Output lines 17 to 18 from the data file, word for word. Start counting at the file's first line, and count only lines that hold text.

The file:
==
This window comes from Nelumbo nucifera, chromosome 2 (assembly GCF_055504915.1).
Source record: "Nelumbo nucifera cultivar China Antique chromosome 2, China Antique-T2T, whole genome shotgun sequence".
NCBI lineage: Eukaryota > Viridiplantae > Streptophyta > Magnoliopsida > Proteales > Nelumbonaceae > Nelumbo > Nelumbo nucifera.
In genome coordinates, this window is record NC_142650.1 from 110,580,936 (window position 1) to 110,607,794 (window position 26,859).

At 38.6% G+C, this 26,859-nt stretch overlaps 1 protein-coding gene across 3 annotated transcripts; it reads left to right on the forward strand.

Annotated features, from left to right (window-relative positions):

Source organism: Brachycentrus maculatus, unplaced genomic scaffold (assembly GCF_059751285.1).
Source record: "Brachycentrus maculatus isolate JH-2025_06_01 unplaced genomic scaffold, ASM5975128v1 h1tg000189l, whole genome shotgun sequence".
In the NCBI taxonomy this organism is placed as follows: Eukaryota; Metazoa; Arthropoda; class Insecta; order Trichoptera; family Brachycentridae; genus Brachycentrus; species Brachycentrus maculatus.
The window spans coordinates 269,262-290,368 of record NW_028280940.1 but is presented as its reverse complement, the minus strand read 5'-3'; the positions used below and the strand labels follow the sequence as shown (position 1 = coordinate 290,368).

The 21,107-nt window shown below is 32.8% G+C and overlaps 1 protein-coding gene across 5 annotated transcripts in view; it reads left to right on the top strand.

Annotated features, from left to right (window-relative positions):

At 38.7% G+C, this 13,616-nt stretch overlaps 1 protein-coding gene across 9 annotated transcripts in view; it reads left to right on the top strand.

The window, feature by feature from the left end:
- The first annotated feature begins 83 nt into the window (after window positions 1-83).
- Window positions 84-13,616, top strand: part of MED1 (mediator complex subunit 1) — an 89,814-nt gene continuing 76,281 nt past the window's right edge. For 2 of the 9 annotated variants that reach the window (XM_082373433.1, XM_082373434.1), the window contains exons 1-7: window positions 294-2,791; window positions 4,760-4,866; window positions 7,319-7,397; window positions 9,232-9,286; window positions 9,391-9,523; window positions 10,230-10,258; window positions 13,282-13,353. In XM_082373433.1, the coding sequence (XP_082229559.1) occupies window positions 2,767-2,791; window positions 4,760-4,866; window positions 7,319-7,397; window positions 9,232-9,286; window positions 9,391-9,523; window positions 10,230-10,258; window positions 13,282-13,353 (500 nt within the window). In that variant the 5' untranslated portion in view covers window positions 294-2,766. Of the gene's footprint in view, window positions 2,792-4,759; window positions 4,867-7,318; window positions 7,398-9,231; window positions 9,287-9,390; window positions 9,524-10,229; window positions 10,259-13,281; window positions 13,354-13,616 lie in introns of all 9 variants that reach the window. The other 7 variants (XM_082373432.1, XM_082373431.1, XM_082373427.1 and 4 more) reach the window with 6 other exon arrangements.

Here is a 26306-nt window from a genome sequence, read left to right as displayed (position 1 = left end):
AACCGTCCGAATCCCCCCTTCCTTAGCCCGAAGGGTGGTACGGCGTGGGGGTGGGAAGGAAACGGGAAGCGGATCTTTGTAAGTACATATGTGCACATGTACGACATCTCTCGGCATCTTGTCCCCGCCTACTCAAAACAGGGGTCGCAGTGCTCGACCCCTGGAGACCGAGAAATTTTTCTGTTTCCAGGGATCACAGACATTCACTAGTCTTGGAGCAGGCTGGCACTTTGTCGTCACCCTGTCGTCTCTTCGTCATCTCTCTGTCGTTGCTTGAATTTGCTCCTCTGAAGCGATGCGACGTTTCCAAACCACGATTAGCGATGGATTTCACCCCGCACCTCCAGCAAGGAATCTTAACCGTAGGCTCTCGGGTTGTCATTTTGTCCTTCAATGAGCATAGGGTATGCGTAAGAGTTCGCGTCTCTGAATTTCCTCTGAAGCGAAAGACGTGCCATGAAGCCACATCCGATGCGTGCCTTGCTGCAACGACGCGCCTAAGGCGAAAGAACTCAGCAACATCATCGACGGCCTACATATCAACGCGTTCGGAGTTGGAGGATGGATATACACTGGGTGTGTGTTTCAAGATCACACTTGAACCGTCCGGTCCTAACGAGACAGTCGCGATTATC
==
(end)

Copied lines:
Here is a 26306-nt window from a genome sequence, read left to right as displayed (position 1 = left end):
AACCGTCCGAATCCCCCCTTCCTTAGCCCGAAGGGTGGTACGGCGTGGGGGTGGGAAGGAAACGGGAAGCGGATCTTTGTAAGTACATATGTGCACATGTACGACATCTCTCGGCATCTTGTCCCCGCCTACTCAAAACAGGGGTCGCAGTGCTCGACCCCTGGAGACCGAGAAATTTTTCTGTTTCCAGGGATCACAGACATTCACTAGTCTTGGAGCAGGCTGGCACTTTGTCGTCACCCTGTCGTCTCTTCGTCATCTCTCTGTCGTTGCTTGAATTTGCTCCTCTGAAGCGATGCGACGTTTCCAAACCACGATTAGCGATGGATTTCACCCCGCACCTCCAGCAAGGAATCTTAACCGTAGGCTCTCGGGTTGTCATTTTGTCCTTCAATGAGCATAGGGTATGCGTAAGAGTTCGCGTCTCTGAATTTCCTCTGAAGCGAAAGACGTGCCATGAAGCCACATCCGATGCGTGCCTTGCTGCAACGACGCGCCTAAGGCGAAAGAACTCAGCAACATCATCGACGGCCTACATATCAACGCGTTCGGAGTTGGAGGATGGATATACACTGGGTGTGTGTTTCAAGATCACACTTGAACCGTCCGGTCCTAACGAGACAGTCGCGATTATC